So first, a little about our eating arrangements during this month in Delhi. Through the week we have breakfast and lunch at the cafeteria in the Institute's hostel where we are staying and are left to our own devices in the evenings and for lunch and dinner at the weekends. The food is totally vegerarian and is always accompanied by a massive amount of rice and bread. Pancakes, breads - parathas, naans etc abound. Sometimes the veg dish is potato based so the amount of carbs is very high. I'm finding the cooking style quite monotonous and very liquid, there is nothing much to get you teeth into veg wise. The one delightful taste I discovered when we went out as a huge group with the office staff here on Saturday night is a south Indian dish called Rassum - it is served at the start of the meal, in a glass, to drink. Its consistency is like a clear soup. It is made from lentils and coriander and is delicious. I must try and hunt out a recipe. I managed to get some ginger tea that evening as well, served south indian style with metal cup and saucer for pouring from on high - Tuareg style to aireate the tea. The containers were extremely hot, but I proudly showed of my skills and managed to pour from about a couple of feet high straight into the saucer and back again without spilling a single drop!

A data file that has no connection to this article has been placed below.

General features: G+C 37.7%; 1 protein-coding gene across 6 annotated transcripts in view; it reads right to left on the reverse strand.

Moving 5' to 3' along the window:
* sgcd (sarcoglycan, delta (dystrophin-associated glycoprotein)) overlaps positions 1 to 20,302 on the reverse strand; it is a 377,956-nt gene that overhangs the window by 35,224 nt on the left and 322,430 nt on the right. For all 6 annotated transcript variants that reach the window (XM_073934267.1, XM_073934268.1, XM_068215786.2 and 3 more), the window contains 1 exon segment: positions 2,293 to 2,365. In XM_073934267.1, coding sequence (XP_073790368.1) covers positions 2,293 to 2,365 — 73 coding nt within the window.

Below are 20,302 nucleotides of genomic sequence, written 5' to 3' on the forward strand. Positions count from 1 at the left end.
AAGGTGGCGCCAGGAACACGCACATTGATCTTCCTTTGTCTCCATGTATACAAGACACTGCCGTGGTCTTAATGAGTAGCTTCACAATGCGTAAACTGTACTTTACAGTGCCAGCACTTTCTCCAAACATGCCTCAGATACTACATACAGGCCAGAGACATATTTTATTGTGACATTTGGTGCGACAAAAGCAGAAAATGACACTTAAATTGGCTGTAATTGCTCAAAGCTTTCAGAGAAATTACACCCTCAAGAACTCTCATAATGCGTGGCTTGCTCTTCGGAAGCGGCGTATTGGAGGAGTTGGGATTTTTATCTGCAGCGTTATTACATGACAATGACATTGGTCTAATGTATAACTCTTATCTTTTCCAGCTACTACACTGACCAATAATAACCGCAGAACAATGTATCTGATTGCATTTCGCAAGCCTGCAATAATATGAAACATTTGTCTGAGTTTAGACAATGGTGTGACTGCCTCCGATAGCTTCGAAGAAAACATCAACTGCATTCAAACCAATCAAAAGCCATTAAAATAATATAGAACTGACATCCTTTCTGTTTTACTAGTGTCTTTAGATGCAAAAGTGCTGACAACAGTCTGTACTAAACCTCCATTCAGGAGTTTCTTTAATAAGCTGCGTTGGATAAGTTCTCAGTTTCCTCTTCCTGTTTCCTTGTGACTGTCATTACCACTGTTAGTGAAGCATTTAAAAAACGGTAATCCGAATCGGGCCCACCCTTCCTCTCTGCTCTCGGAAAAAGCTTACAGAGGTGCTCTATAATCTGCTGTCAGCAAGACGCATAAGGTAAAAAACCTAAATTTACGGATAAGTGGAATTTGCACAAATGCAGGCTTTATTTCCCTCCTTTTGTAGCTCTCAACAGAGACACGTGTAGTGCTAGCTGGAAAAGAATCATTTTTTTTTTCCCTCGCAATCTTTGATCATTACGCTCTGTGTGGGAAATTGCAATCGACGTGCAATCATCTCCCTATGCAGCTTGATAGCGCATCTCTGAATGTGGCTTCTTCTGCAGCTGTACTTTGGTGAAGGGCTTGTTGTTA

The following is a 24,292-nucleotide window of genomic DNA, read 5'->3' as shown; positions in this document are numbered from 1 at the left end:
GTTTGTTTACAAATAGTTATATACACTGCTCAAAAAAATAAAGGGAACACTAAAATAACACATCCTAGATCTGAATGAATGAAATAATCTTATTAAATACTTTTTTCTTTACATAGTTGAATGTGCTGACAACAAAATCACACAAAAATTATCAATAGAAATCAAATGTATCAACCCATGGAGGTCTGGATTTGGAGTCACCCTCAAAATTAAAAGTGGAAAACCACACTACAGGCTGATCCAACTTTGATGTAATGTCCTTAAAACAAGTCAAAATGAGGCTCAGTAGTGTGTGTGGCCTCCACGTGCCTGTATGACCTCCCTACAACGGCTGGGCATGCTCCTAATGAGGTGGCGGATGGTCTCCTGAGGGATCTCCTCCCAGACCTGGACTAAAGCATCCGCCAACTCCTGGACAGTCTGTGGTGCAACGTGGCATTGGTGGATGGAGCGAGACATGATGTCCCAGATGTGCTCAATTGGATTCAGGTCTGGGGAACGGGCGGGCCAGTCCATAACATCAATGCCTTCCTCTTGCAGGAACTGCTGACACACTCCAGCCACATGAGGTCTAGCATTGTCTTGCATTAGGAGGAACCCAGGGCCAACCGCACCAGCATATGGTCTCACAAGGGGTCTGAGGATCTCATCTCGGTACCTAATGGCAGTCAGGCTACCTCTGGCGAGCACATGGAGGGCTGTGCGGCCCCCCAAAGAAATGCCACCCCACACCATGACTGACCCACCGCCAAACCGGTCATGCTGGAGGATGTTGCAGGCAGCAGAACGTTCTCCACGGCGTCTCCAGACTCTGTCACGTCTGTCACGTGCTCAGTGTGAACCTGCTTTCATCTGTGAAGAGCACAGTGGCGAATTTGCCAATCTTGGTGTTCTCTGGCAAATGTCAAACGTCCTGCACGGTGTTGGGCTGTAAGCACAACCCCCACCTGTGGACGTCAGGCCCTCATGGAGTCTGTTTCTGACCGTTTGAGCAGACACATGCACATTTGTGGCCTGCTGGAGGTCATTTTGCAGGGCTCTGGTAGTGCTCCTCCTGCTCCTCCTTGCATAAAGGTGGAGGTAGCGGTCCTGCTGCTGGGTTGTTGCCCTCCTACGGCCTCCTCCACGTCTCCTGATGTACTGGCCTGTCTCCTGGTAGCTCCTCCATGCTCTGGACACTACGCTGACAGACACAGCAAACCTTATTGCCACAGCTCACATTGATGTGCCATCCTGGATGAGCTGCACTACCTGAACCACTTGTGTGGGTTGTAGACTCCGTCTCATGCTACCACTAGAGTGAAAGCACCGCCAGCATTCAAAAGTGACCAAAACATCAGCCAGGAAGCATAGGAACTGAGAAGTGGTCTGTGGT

The restaurants along our local such street are basic and I could see a few worried doubtful faces as we approached them for the first time - but before you jump to conclusions, they are not where my problem has come from! In the UK we'd call them "greasy spoons". I think the best meal we have found so far has to be the night we found beautiful large yellow fin tuna steaks in one of the greasy spoons and got the cook to fry it simply without adding curry spices to it! Otherwise everything has basically the same sauce on it. Being a bit of a foody I am so far quite disappointed with the cuisine - the range of vegetables is limited but this may be because it is winter - mushrooms, onions, spinach, potato, cabbage, peas and chickpeas - this seems to be what is currently available, along with the ubiquitous paneer, which is nice but not every day. Chicken is the only meat around and as expected quite boney, but when we have managed to get it it has been very nice, including a spit roasted / tandooried type one night. So for our dinners we have been successfully finding something locally so far but some folks have ventured further a field to the likes of Khan Market, Dille Haat etc but these are a factor more expensive and required autorickshaw/tuk-tuk rides to get there and back. These are more set up for the tourist market.